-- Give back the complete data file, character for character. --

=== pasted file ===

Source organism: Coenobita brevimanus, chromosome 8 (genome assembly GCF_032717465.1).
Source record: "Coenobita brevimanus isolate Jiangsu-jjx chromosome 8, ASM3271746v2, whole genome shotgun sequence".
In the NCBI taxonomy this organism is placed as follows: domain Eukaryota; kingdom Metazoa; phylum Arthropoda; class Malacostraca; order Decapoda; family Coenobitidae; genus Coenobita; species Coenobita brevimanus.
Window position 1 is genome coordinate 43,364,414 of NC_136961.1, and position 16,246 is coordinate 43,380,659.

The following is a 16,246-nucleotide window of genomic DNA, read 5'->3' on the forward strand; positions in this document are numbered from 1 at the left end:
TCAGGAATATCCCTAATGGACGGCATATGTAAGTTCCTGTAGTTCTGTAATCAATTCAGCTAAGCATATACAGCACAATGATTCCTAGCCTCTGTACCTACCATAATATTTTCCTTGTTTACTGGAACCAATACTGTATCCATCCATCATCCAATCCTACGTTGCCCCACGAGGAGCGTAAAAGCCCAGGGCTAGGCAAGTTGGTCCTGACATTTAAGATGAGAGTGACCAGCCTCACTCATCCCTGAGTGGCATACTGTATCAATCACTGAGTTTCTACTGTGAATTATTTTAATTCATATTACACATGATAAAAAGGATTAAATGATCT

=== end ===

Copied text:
Source organism: Coenobita brevimanus, chromosome 8 (genome assembly GCF_032717465.1).
Source record: "Coenobita brevimanus isolate Jiangsu-jjx chromosome 8, ASM3271746v2, whole genome shotgun sequence".
In the NCBI taxonomy this organism is placed as follows: domain Eukaryota; kingdom Metazoa; phylum Arthropoda; class Malacostraca; order Decapoda; family Coenobitidae; genus Coenobita; species Coenobita brevimanus.
Window position 1 is genome coordinate 43,364,414 of NC_136961.1, and position 16,246 is coordinate 43,380,659.

The following is a 16,246-nucleotide window of genomic DNA, read 5'->3' on the forward strand; positions in this document are numbered from 1 at the left end:
TCAGGAATATCCCTAATGGACGGCATATGTAAGTTCCTGTAGTTCTGTAATCAATTCAGCTAAGCATATACAGCACAATGATTCCTAGCCTCTGTACCTACCATAATATTTTCCTTGTTTACTGGAACCAATACTGTATCCATCCATCATCCAATCCTACGTTGCCCCACGAGGAGCGTAAAAGCCCAGGGCTAGGCAAGTTGGTCCTGACATTTAAGATGAGAGTGACCAGCCTCACTCATCCCTGAGTGGCATACTGTATCAATCACTGAGTTTCTACTGTGAATTATTTTAATTCATATTACACATGATAAAAAGGATTAAATGATCT